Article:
(2.) Adu FD, Adedeji AA, Esan JS, Odusanya OG. Live viral vaccine potency: an index for assessing the cold chain system. Public Health 1996;110:325-30.

(3.) Rasmussen CM, Thomas CW, Mulrooney RJ, Morrissey RA. Inadequate poliovirus immunity levels in immunised Illinois children. Am J Dis Child 1973;126:465-9.

(4.) Miller NC, Harris MF. Are childhood immunization programmes in Australia at risk? Investigations of the cold chain in the Northern Territory. Bull WHO 1994;72:401-8.

(5.) World Health Organization. Techniques for potency evaluation of yellow fever vaccine. Technical Report Series 1998;872:67-8.

(6.) Reinhardt B, Jaspert R, Niedrig M, Kostner C, L'age-Stehr J. Development of viremia and humoral and cellular parameters of immune activation after vaccination with yellow fever virus strain 17D: a model of human flavivirus infection. J Med Virol 1998;56:159-67.

(7.) Hacker UT, Jelinek T, Erhardt S, Eigier A, Hartmann G, Nothdurft HD, et al. In vivo syntheses of tumor necrosis factor-alpha in healthy humans after live yellow fever vaccination. J Infect Dis 1998;177:774-8.

(8.) Sanders EJ, Maffin AA, Tukei PM, Kuria G, Ademba G, Agata NN, et al. First recorded outbreak of yellow fever in Kenya, 1992-1993. I. Epidemiologic investigations. Am J Trop Med Hyg 1998;59:644-9.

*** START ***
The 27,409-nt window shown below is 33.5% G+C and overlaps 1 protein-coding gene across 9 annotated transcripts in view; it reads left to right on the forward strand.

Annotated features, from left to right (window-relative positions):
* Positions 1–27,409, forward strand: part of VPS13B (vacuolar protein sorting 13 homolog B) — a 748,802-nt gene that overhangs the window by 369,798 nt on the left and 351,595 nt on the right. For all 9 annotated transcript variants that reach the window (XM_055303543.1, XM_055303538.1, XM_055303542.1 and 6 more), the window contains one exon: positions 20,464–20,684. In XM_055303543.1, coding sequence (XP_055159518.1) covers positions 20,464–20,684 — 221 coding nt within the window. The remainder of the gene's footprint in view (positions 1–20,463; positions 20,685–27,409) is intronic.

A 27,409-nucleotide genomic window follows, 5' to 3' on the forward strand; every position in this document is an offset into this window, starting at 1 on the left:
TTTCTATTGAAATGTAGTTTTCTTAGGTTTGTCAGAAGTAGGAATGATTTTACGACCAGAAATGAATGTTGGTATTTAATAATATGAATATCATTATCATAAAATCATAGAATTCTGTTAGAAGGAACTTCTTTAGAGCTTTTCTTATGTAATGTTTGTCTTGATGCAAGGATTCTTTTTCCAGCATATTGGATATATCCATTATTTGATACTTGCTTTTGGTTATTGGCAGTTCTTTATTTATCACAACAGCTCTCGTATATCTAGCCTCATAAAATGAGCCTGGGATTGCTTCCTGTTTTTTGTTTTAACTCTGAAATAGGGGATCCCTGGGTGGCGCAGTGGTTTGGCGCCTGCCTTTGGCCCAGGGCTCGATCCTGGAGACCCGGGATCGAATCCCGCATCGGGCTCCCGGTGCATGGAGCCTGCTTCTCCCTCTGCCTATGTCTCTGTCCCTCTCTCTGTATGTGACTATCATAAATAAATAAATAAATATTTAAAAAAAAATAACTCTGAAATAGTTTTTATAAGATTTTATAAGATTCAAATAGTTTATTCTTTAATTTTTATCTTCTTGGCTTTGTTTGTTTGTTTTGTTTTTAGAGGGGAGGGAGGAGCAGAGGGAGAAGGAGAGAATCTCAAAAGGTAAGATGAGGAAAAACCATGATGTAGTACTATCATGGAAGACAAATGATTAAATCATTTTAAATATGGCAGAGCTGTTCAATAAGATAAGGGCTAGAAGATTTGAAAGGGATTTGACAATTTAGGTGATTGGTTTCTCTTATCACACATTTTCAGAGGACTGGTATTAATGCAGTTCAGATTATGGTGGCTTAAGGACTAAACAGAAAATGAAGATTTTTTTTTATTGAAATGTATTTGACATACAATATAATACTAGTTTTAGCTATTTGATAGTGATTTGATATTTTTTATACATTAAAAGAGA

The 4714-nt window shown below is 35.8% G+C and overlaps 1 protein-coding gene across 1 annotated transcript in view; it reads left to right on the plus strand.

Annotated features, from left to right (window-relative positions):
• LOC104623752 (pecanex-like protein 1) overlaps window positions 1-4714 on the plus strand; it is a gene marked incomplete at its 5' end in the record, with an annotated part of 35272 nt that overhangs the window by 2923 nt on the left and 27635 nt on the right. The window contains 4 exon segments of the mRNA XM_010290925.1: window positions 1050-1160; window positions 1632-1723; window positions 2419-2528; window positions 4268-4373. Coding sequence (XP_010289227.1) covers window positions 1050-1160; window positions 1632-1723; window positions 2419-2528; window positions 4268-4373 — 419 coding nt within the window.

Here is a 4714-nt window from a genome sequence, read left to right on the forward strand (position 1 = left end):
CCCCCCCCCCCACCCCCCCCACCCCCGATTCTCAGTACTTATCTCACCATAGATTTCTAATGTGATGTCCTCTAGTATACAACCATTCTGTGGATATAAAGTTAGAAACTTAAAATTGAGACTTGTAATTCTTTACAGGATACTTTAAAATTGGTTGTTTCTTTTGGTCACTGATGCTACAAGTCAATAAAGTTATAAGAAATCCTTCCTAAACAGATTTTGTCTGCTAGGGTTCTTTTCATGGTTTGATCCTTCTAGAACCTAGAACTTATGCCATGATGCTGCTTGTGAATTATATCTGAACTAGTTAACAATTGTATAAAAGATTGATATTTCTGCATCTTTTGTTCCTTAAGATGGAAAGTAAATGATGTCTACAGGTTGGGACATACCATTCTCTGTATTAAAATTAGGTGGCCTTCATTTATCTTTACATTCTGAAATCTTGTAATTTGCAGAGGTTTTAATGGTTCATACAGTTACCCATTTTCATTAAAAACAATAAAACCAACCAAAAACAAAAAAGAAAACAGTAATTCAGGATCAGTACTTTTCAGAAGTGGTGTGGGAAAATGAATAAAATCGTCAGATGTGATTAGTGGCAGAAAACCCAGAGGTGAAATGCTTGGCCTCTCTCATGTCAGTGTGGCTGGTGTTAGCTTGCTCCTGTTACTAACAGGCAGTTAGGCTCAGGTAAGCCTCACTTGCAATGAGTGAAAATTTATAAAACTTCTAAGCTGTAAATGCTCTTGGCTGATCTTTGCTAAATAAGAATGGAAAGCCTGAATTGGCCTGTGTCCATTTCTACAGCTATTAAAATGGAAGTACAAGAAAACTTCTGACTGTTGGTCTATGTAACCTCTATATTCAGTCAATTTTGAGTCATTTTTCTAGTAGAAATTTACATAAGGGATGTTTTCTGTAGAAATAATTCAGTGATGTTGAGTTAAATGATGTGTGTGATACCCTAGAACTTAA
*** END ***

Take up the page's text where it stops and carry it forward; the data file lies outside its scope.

Yellow Fever Vaccine--Reply to S. Arya

To the Editor: Dr. Arya correctly points out that there have been problems with degradation of live viral vaccines, including yellow fever vaccines, that have not been properly handled and stored at the point of use. However, in the United States and western Europe, yellow fever vaccines are stabilized and require the same storage facilities at the point of use as other vaccines routinely distributed by family physicians and pediatricians. Varicella vaccine (and even measles vaccine) is less stable than yellow fever vaccine but is distributed to all registered physicians in the United States. Since vaccines and other perishable medicines are typically shipped by overnight courier services using qualified methods that ensure maintenance of low temperature, there is no barrier to use of a similar system for yellow fever vaccine.

Empirical testing for antibody, viremia, or even surrogate markers of T-cell activation may be useful; however, it is difficult and expensive, involves unvalidated tests with unknown sensitivity and specificity, and is unnecessary, except under very special circumstances. A more direct measure of vaccine stability is direct potency measurement of samples stored at the point of use, as was done in the cited study in Nigeria by Adu et al. However, given the current controls on vaccine distribution in the United States, we do not believe that there would be a need to validate vaccine effectiveness at point of use in the event of a change of policy with respect to vaccinating centers. The cold-chain infrastructure and the training of medical personnel in vaccine storage and administration may not provide the same assurances in other countries. While our suggested changes to the system of yellow fever distribution may improve vaccine coverage and have other desirable benefits in the United States, they would not be appropriate for less stable systems for vaccine supply and use.

T.P. Monath, J.A. Giesberg, and E.G. Fierros OraVax, Cambridge, Massachusetts, USA
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Author:Fierros, E.G.
Publication:Emerging Infectious Diseases
Geographic Code:1USA
Date:May 1, 1999
Words:1076